The 2020 Summer Olympics in Tokyo were postponed for a year following the emergence of the Covid-19 pandemic, so could the same happen again?
Despite Covid-19 still posing a major threat, two showpiece international sporting tournaments are still set to take place this summer – the Tokyo Olympics and Euro 2020.
Both tournaments were delayed one year due to the spread of Covid-19, but is there a chance that the Olympics will be cancelled as countries still grapple with containing the virus – despite the introduction of the vaccines? Goal takes a look.
Will the 2021 Tokyo Olympics go ahead?
The International Olympic Committee remain committed to the tournament going ahead as planned without being delayed another year, though president Thomas Bach admitted that the event will largely be played behind closed doors to ensure fans’ safety.
There were worries that the competition would have to be put on hold once again due to the prevalence of Covid-19 and the slow distribution of vaccines, but Bach cited his optimism formed from seeing several international sports tournaments continue with safety measures in place.
“We have at the moment the handball world championships with 32 teams from all over the world in a bubble of 3,000 people in Egypt,” Bach said. “More than 7,000 events have been organised by the international federations and out of 175,000 Covid tests only 0.18% were positive.
“The competitions could be run and organised and none of them developed into a hotspot. This is why we are so, so confident.”
When asked about whether or not fans would be able to attend, however, Bach’s answer was not as sunny.
“This I cannot tell you,” he said. “Because our priority is to ensure a safe Olympic Games and we will do whatever is needed to do that. Everybody would love to have full-capacity stadia and the roaring crowds.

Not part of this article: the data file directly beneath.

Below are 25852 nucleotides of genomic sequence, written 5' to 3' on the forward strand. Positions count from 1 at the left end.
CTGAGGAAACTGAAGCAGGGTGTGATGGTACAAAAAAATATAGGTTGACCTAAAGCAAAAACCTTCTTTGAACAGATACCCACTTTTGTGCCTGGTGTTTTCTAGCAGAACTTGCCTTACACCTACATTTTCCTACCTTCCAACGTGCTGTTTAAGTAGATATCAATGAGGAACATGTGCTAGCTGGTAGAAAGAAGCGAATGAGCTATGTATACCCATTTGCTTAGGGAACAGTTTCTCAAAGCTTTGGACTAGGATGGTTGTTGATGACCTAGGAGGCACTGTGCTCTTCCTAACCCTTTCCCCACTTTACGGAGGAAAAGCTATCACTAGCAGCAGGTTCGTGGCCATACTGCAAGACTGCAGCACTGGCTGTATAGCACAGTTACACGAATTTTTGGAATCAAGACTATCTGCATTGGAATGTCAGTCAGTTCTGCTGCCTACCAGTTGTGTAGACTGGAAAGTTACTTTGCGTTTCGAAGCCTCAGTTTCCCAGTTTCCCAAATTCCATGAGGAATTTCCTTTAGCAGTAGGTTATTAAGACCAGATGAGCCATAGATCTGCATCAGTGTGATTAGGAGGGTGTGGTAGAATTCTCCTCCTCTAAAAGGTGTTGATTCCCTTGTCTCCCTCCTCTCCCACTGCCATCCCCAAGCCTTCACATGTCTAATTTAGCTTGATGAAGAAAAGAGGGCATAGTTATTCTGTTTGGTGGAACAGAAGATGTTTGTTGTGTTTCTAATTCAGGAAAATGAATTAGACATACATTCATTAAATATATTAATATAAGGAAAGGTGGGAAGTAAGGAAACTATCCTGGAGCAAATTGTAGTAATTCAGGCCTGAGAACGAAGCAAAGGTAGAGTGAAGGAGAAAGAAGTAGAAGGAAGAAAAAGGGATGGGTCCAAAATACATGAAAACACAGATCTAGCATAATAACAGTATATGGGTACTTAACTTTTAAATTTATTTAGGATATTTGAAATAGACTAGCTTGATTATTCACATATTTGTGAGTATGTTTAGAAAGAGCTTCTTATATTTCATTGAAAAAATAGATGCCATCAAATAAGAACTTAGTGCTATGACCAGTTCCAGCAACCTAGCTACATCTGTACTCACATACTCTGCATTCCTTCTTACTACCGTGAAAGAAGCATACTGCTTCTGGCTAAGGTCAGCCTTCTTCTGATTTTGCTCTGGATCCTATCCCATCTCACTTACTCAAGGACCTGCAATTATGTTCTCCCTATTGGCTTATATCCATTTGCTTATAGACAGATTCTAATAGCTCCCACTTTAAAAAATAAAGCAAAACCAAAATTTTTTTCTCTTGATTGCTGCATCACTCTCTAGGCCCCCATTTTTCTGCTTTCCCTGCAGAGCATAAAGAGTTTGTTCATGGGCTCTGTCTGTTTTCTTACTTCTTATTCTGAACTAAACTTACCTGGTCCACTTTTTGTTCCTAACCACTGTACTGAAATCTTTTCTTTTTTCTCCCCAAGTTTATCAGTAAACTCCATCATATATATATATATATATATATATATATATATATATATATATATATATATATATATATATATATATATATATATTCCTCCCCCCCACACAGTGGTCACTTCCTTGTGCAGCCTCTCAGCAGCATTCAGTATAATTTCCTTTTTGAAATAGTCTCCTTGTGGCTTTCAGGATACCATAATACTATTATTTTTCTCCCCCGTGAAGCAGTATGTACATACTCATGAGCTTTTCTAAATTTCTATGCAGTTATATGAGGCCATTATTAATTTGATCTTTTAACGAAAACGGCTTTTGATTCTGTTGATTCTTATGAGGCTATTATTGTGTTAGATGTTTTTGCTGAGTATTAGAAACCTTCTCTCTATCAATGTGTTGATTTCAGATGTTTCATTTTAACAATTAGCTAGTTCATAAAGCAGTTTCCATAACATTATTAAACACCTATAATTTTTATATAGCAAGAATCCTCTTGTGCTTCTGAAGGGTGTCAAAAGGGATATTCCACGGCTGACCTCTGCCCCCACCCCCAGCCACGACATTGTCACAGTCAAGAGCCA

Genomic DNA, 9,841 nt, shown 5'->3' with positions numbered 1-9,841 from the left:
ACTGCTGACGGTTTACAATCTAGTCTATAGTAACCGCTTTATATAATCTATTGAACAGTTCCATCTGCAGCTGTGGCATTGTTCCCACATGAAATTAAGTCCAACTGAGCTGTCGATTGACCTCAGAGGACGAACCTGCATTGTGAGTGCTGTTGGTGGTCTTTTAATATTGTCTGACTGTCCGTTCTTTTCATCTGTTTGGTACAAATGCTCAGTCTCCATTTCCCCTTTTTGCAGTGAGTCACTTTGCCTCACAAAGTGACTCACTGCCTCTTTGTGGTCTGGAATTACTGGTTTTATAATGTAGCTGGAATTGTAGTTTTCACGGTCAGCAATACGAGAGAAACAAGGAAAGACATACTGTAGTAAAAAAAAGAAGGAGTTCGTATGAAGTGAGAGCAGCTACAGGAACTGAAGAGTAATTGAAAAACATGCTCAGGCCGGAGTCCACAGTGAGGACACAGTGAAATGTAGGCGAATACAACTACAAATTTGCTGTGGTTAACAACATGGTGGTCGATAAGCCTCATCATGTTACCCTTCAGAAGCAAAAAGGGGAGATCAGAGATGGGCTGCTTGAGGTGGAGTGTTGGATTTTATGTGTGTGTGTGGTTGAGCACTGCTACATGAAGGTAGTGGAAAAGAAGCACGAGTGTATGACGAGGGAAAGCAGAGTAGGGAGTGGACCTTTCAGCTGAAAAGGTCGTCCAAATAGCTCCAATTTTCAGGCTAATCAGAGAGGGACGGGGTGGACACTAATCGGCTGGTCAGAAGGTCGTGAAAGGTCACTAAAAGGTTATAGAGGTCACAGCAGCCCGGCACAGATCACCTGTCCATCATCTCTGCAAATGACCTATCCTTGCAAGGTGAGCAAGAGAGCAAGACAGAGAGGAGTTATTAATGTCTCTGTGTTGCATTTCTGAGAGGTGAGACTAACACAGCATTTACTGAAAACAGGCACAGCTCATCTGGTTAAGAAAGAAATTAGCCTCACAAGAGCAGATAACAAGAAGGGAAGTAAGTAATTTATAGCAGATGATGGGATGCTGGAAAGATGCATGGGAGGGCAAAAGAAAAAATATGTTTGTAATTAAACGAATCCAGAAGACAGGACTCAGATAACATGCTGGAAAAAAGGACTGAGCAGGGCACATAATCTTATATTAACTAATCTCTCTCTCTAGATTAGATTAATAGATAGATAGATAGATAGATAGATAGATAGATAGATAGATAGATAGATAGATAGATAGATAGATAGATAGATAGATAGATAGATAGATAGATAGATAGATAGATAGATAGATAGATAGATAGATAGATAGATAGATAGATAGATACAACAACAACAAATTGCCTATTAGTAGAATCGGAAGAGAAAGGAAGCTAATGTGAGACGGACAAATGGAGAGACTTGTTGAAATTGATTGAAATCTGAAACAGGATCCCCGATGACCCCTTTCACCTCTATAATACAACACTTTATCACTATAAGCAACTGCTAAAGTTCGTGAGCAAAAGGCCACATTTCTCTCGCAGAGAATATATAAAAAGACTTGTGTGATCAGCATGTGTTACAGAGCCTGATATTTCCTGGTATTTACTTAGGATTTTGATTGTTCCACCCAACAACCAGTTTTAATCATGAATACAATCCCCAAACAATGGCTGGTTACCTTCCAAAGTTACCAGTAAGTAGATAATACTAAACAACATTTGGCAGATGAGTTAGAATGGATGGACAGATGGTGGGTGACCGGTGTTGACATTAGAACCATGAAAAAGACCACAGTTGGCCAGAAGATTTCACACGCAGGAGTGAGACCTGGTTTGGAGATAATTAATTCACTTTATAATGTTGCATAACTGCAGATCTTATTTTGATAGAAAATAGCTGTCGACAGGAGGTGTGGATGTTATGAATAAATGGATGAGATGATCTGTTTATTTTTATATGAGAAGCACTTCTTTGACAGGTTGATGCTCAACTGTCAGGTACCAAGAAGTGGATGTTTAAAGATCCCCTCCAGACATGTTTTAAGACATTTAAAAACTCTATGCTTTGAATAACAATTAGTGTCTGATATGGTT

“But if that is not possible we will respect our principles, safety is our first priority.”
He then confirmed that plans were being put in place about safety measures being implemented throughout the tournament, such as competing athletes quarantining for five days before flying to Tokyo.
Bach also stated that the IOC would not require athletes to have received the Covid-19 vaccine – iterating that it was his hope that athletes are not prioritised in the vaccine distribution queue before individuals with high health risks.
We are not in favour of athletes or champions jumping the queue. In the first lines must be the high-risk group – the healthcare workers, and the people who keep our society alive,” Bach added.
“If we thought we were being irresponsible and the Games could not be safe we would not go for it.
“Our task is to organise the Games, not to cancel them. And our task is to make the Olympic dreams of athletes come true. This is why we are working day and night to organise a safe Olympic Games in Tokyo.”
The 2021 Olympic Games are set to take place in Tokyo from July 23 to August 8, 2021.